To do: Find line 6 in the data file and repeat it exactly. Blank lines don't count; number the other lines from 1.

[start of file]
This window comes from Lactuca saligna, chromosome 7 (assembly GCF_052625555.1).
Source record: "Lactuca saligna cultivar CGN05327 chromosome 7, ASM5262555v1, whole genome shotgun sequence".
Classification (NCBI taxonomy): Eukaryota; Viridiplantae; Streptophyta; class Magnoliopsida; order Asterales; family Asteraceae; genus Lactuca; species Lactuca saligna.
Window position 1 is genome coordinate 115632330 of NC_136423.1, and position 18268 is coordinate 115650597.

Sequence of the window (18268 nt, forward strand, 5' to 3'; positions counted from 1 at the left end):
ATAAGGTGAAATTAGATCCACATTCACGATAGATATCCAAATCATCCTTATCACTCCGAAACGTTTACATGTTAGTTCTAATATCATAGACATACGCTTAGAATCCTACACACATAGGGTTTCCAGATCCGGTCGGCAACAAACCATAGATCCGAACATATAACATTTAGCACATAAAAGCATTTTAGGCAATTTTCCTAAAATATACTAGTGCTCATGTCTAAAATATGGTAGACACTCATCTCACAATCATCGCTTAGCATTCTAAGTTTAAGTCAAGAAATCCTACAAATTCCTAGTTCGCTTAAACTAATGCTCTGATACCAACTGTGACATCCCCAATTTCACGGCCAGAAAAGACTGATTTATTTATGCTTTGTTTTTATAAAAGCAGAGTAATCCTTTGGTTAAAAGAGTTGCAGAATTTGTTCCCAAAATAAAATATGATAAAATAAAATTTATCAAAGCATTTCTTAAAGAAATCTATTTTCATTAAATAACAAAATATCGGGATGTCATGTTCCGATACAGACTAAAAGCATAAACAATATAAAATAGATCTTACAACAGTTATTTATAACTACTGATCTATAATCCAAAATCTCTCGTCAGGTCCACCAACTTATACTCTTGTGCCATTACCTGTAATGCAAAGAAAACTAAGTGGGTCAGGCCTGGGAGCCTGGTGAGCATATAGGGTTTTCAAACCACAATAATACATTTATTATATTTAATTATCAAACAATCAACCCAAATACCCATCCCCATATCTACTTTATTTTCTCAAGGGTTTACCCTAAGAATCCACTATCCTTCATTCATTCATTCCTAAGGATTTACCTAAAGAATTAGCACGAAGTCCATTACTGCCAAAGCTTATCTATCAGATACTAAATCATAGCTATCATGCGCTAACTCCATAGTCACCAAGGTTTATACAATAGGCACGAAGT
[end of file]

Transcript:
ATAAGGTGAAATTAGATCCACATTCACGATAGATATCCAAATCATCCTTATCACTCCGAAACGTTTACATGTTAGTTCTAATATCATAGACATACGCTTAGAATCCTACACACATAGGGTTTCCAGATCCGGTCGGCAACAAACCATAGATCCGAACATATAACATTTAGCACATAAAAGCATTTTAGGCAATTTTCCTAAAATATACTAGTGCTCATGTCTAAAATATGGTAGACACTCATCTCACAATCATCGCTTAGCATTCTAAGTTTAAGTCAAGAAATCCTACAAATTCCTAGTTCGCTTAAACTAATGCTCTGATACCAACTGTGACATCCCCAATTTCACGGCCAGAAAAGACTGATTTATTTATGCTTTGTTTTTATAAAAGCAGAGTAATCCTTTGGTTAAAAGAGTTGCAGAATTTGTTCCCAAAATAAAATATGATAAAATAAAATTTATCAAAGCATTTCTTAAAGAAATCTATTTTCATTAAATAACAAAATATCGGGATGTCATGTTCCGATACAGACTAAAAGCATAAACAATATAAAATAGATCTTACAACAGTTATTTATAACTACTGATCTATAATCCAAAATCTCTCGTCAGGTCCACCAACTTATACTCTTGTGCCATTACCTGTAATGCAAAGAAAACTAAGTGGGTCAGGCCTGGGAGCCTGGTGAGCATATAGGGTTTTCAAACCACAATAATACATTTATTATATTTAATTATCAAACAATCAACCCAAATACCCATCCCCATATCTACTTTATTTTCTCAAGGGTTTACCCTAAGAATCCACTATCCTTCATTCATTCATTCCTAAGGATTTACCTAAAGAATTAGCACGAAGTCCATTACTGCCAAAGCTTATCTATCAGATACTAAATCATAGCTATCATGCGCTAACTCCATAGTCACCAAGGTTTATACAATAGGCACGAAGT